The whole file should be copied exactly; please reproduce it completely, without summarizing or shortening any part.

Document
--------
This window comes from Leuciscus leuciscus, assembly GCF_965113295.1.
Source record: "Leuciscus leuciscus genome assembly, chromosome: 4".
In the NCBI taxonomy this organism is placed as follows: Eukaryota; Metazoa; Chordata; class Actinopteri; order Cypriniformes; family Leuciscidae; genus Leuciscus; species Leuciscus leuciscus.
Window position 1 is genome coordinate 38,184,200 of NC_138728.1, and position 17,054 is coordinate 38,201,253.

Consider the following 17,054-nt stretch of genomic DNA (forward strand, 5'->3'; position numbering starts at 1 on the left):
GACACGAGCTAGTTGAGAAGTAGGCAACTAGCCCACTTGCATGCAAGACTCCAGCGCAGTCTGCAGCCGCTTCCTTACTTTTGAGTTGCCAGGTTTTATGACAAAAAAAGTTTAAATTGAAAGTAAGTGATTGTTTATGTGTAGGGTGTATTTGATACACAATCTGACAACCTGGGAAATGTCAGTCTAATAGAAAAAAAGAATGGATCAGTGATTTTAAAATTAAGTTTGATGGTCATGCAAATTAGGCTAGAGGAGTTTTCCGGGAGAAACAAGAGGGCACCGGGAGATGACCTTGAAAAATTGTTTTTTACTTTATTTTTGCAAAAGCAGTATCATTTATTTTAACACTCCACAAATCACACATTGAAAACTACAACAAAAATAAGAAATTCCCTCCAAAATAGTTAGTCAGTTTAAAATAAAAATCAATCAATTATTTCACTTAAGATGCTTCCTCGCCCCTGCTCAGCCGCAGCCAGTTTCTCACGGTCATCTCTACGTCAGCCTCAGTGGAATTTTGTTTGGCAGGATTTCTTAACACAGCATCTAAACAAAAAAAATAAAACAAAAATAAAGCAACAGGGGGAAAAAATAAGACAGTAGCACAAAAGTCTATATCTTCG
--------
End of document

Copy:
This window comes from Leuciscus leuciscus, assembly GCF_965113295.1.
Source record: "Leuciscus leuciscus genome assembly, chromosome: 4".
In the NCBI taxonomy this organism is placed as follows: Eukaryota; Metazoa; Chordata; class Actinopteri; order Cypriniformes; family Leuciscidae; genus Leuciscus; species Leuciscus leuciscus.
Window position 1 is genome coordinate 38,184,200 of NC_138728.1, and position 17,054 is coordinate 38,201,253.

Consider the following 17,054-nt stretch of genomic DNA (forward strand, 5'->3'; position numbering starts at 1 on the left):
GACACGAGCTAGTTGAGAAGTAGGCAACTAGCCCACTTGCATGCAAGACTCCAGCGCAGTCTGCAGCCGCTTCCTTACTTTTGAGTTGCCAGGTTTTATGACAAAAAAAGTTTAAATTGAAAGTAAGTGATTGTTTATGTGTAGGGTGTATTTGATACACAATCTGACAACCTGGGAAATGTCAGTCTAATAGAAAAAAAGAATGGATCAGTGATTTTAAAATTAAGTTTGATGGTCATGCAAATTAGGCTAGAGGAGTTTTCCGGGAGAAACAAGAGGGCACCGGGAGATGACCTTGAAAAATTGTTTTTTACTTTATTTTTGCAAAAGCAGTATCATTTATTTTAACACTCCACAAATCACACATTGAAAACTACAACAAAAATAAGAAATTCCCTCCAAAATAGTTAGTCAGTTTAAAATAAAAATCAATCAATTATTTCACTTAAGATGCTTCCTCGCCCCTGCTCAGCCGCAGCCAGTTTCTCACGGTCATCTCTACGTCAGCCTCAGTGGAATTTTGTTTGGCAGGATTTCTTAACACAGCATCTAAACAAAAAAAATAAAACAAAAATAAAGCAACAGGGGGAAAAAATAAGACAGTAGCACAAAAGTCTATATCTTCG